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The ConTeXt wiki has an article about string manipulation, however, when I copy the code directly into my tex file, it compiles this code as text and does not try to compile it. There must be some syntax to place before and after this code, but I cannot find any details about this in the documentation.

\starttext
    str = "Luxury Yacht"

    rep = {
        [1] = { "Luxury", "Throatwobbler"   },
        [2] = { "Yacht",  "Mangrove"        },
    }

    print("My name is spelled “" .. str .. "”, but it's pronounced “" .. lpeg.replacer(rep):match(str) .. "”.")

\stoptext
  • How can I use this feature in my document?
  • Can I place all of the text from my document inside print() to perform some changes to all of the text? E.g., to replace all occurrences of "apple" with "fruit" in the document?

I am particularly interested in using the lpeg.replacer(table) feature.

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Can you show us a M(non-)WE? If I'm not mistaken it's all lua code, so perhaps you forgot to put it into \directlua? –  Psirus Jan 17 '12 at 13:05
    
I did not see \directlua in the manual. I have tried placing \directlua{} around the code, but this is an "Undefined control sequence." –  Village Jan 17 '12 at 13:17
    
In ConTeXt, the \directlua primitive is wrapped up as \ctxlua. –  Joseph Wright Jan 17 '12 at 13:46
    
@Village: See wiki.contextgarden.net/Programming_in_LuaTeX for a basic overview of going back and forth between lua and tex. –  Aditya Jan 17 '12 at 14:06
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2 Answers

up vote 8 down vote accepted

Two things wrong here. First, you need to 'escape to Lua', which could be done using the \directlua primitive but for which there are 'higher level' wrappers: \ctxlua{...} or \startluacode ... \stopluacode . Secondly, you need to 'print' your output to TeX, which can be done using tex.print(...) or context(...); the latter also calls string.format, so you can use printf style arguments.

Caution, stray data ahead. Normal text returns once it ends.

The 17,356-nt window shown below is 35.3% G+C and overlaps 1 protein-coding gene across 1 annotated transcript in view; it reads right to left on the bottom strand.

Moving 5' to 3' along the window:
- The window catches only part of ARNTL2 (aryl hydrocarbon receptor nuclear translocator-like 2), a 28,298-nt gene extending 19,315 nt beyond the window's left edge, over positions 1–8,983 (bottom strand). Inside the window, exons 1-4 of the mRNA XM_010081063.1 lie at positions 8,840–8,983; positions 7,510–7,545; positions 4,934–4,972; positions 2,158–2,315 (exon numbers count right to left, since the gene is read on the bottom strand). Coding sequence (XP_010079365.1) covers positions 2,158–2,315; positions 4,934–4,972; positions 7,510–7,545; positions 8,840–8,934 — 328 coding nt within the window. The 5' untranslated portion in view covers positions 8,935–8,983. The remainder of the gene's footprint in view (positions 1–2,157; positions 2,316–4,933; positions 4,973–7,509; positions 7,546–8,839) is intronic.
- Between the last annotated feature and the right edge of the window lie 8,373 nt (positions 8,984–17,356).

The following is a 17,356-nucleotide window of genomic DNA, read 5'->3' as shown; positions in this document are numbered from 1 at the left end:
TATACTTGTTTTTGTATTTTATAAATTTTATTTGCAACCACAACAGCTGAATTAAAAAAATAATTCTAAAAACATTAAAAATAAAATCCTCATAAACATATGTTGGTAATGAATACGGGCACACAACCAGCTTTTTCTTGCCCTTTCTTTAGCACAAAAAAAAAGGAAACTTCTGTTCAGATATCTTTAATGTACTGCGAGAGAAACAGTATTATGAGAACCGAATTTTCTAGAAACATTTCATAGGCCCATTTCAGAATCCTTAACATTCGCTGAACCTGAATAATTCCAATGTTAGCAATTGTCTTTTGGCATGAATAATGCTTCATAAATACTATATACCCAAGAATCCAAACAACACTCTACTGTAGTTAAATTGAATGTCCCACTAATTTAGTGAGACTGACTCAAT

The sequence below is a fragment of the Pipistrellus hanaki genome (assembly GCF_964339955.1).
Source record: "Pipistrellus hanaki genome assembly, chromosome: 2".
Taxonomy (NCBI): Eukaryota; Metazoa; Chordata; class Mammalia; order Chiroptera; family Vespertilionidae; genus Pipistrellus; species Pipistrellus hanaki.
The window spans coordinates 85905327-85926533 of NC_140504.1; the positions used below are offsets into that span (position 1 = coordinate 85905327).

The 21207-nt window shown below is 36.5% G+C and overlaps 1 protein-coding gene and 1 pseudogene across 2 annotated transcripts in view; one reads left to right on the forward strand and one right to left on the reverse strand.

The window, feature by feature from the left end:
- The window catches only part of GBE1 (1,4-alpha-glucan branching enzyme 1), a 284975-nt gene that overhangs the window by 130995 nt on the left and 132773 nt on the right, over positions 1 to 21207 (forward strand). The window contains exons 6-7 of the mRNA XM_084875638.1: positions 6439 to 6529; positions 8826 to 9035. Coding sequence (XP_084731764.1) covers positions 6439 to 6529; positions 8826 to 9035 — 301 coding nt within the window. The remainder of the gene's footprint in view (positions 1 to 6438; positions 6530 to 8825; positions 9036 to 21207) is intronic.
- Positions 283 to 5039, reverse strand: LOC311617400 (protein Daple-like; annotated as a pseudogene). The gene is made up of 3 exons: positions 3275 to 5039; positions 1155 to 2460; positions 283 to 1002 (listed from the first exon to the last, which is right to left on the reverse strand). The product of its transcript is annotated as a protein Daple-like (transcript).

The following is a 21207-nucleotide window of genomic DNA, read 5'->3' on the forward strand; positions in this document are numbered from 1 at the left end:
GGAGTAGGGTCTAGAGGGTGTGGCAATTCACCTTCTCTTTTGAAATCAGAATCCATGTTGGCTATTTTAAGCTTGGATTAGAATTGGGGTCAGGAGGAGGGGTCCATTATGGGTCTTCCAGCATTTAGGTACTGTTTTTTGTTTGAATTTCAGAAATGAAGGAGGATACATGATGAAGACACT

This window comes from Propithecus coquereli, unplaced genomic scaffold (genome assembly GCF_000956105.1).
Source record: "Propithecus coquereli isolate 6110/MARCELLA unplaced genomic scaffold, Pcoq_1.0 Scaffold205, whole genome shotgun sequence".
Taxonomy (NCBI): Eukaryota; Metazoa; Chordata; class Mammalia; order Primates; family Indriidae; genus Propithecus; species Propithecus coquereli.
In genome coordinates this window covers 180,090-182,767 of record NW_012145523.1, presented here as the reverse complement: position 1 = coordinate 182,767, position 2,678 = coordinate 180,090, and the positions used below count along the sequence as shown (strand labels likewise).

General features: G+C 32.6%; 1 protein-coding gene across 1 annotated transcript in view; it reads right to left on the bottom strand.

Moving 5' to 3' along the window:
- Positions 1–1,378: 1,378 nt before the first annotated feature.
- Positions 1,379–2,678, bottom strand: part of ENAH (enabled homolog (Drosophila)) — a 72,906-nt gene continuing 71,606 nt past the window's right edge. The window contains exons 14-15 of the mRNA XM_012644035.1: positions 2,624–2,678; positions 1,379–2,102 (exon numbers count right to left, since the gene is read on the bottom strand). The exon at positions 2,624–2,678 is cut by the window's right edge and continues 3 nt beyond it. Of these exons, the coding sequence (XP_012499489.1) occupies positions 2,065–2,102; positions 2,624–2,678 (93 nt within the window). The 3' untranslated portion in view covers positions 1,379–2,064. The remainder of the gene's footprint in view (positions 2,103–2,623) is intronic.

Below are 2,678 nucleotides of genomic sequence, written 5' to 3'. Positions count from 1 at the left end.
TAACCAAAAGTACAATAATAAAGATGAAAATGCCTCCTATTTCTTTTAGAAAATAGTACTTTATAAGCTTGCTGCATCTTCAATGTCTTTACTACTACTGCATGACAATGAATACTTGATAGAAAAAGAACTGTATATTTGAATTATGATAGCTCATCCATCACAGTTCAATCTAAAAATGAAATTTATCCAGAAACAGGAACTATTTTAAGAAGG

\starttext
  \startluacode
    local str = "Luxury Yacht"

    local rep = {
        [1] = { "Luxury", "Throatwobbler"   },
        [2] = { "Yacht",  "Mangrove"        },
    }
    context("My name is spelled “%s”, but it's pronounced “%s”.", str, lpeg.replacer(rep):match(str))
  \stopluacode

\stoptext
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1  
The more canonical way will be to use \startluacode ... \stopluacode instead of \ctxlua{...} and context(...) instead of tex.print(...). –  Aditya Jan 17 '12 at 14:04
    
@Aditya I was not sure what the official position was on the 'best' interface for Lua in ConTeXt, so I used what I know. I'll edit my answer. –  Joseph Wright Jan 17 '12 at 14:05
    
Does it need any special instructions to compile? With texexec file.tex it does not create a file, but I could not find any errors. –  Village Jan 17 '12 at 14:05
    
@Village: You need to use the luatex engine, so compile using context file.tex. –  Aditya Jan 17 '12 at 14:08
    
@Village You need ConTeXt Mark IV: context file.tex. –  Joseph Wright Jan 17 '12 at 14:09
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\starttext
  \def\LuaTest#1#2{\directlua{
    str = "#1 #2"
    rep = {
        [1] = { "Luxury", "Throatwobbler"   },
        [2] = { "Yacht",  "Mangrove"        },
    }
    tex.print("My name is spelled “" .. str .. "”, but it's pronounced “" .. lpeg.replacer(rep):match(str) .. "”.")}}

\LuaTest{Luxury}{Yacht}
\stoptext
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1  
If you want to define a TeX macro, the usual practice is to define a lua function, say userdata.annouce_name(str) and then use \def\LuaTest#1#2{\ctxlua{userdata.annouce_name("#1 #2")} –  Aditya Jan 17 '12 at 14:19
    
that's true in general if one has more than one TeX macro with Lua functions to define –  Herbert Jan 17 '12 at 14:57
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